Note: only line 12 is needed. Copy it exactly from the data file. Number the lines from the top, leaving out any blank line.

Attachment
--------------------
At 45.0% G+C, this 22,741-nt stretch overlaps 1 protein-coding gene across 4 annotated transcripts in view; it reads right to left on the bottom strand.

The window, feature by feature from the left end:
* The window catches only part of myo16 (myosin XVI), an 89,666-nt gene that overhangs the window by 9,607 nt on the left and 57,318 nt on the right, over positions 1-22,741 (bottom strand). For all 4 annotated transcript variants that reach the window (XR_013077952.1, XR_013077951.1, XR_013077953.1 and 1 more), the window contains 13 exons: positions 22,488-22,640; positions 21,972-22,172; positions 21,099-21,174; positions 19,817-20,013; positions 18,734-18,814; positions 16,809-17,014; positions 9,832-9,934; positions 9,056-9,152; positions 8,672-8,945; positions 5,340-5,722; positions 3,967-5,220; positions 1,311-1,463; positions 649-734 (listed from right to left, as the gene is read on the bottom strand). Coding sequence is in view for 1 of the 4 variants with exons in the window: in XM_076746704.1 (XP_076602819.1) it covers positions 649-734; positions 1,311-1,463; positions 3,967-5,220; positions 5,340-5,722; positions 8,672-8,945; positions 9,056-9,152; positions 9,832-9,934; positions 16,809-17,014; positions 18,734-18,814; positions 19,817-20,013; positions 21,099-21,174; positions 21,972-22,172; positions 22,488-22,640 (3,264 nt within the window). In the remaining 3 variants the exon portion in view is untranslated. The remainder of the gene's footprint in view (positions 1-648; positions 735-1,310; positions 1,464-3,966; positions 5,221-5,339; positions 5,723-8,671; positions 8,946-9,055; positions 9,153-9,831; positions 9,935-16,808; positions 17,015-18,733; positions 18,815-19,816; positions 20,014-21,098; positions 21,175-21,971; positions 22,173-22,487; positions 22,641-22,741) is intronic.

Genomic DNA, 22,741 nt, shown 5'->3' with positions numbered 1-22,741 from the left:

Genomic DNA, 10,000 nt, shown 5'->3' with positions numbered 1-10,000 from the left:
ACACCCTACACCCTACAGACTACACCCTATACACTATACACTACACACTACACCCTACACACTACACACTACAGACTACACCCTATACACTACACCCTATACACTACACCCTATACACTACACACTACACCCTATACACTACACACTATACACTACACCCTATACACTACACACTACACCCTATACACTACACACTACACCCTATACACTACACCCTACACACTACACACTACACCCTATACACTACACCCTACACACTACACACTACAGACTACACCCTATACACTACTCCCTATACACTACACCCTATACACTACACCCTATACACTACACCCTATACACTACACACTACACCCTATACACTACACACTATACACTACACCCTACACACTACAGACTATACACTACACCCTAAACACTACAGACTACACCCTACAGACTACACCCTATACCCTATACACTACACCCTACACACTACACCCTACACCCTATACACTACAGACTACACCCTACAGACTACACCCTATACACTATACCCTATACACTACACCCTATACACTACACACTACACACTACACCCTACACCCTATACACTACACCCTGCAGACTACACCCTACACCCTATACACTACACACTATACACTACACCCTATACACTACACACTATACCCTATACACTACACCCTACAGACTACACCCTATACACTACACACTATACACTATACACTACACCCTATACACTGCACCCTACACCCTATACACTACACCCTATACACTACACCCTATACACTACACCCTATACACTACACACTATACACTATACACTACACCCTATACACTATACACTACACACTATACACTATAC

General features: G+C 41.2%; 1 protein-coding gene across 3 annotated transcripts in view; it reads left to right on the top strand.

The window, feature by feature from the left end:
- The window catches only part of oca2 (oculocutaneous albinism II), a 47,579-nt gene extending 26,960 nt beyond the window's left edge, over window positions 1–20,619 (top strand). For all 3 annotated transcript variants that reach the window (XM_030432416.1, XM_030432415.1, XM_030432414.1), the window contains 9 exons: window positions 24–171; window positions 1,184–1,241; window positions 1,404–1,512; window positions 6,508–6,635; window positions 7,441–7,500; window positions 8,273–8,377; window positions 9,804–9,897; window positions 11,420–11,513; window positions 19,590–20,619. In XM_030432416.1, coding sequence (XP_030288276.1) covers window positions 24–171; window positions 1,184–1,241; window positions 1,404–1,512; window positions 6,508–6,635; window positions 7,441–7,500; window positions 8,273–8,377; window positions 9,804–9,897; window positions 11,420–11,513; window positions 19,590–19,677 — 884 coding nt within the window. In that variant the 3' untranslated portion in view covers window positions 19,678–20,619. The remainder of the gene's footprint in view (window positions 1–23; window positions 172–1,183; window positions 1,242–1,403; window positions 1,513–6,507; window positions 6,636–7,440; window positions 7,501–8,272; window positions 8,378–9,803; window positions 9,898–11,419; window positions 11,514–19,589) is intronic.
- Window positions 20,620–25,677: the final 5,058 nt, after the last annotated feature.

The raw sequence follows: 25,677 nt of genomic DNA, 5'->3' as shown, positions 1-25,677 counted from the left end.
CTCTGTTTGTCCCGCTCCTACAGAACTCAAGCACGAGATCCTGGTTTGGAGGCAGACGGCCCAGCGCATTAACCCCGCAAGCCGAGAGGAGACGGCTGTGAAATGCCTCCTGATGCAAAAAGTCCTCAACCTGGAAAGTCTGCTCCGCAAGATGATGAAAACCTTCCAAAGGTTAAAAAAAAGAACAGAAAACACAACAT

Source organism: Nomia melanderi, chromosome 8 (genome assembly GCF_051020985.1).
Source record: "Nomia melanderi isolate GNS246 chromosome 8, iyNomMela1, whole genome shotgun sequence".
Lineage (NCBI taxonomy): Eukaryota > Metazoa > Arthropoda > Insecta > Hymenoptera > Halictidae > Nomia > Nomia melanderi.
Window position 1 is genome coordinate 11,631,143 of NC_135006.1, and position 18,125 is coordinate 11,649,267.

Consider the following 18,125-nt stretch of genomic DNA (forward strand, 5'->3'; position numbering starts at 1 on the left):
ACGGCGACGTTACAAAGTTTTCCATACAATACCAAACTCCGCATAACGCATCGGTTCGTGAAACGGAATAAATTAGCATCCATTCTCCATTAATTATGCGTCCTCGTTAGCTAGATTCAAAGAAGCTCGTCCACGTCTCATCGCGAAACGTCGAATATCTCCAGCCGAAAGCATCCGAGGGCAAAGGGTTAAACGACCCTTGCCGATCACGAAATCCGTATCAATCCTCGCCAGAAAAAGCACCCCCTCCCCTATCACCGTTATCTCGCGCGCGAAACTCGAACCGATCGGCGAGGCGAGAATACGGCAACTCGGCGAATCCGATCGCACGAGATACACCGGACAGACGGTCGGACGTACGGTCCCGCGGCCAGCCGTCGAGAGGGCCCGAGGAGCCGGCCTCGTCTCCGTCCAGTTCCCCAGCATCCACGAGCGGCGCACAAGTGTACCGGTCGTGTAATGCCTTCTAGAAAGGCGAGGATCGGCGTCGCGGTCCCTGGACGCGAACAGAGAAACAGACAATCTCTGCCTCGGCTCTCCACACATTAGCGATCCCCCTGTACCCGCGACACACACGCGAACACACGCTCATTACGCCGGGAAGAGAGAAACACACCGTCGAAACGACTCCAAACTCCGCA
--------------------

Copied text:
CTCTGTTTGTCCCGCTCCTACAGAACTCAAGCACGAGATCCTGGTTTGGAGGCAGACGGCCCAGCGCATTAACCCCGCAAGCCGAGAGGAGACGGCTGTGAAATGCCTCCTGATGCAAAAAGTCCTCAACCTGGAAAGTCTGCTCCGCAAGATGATGAAAACCTTCCAAAGGTTAAAAAAAAGAACAGAAAACACAACAT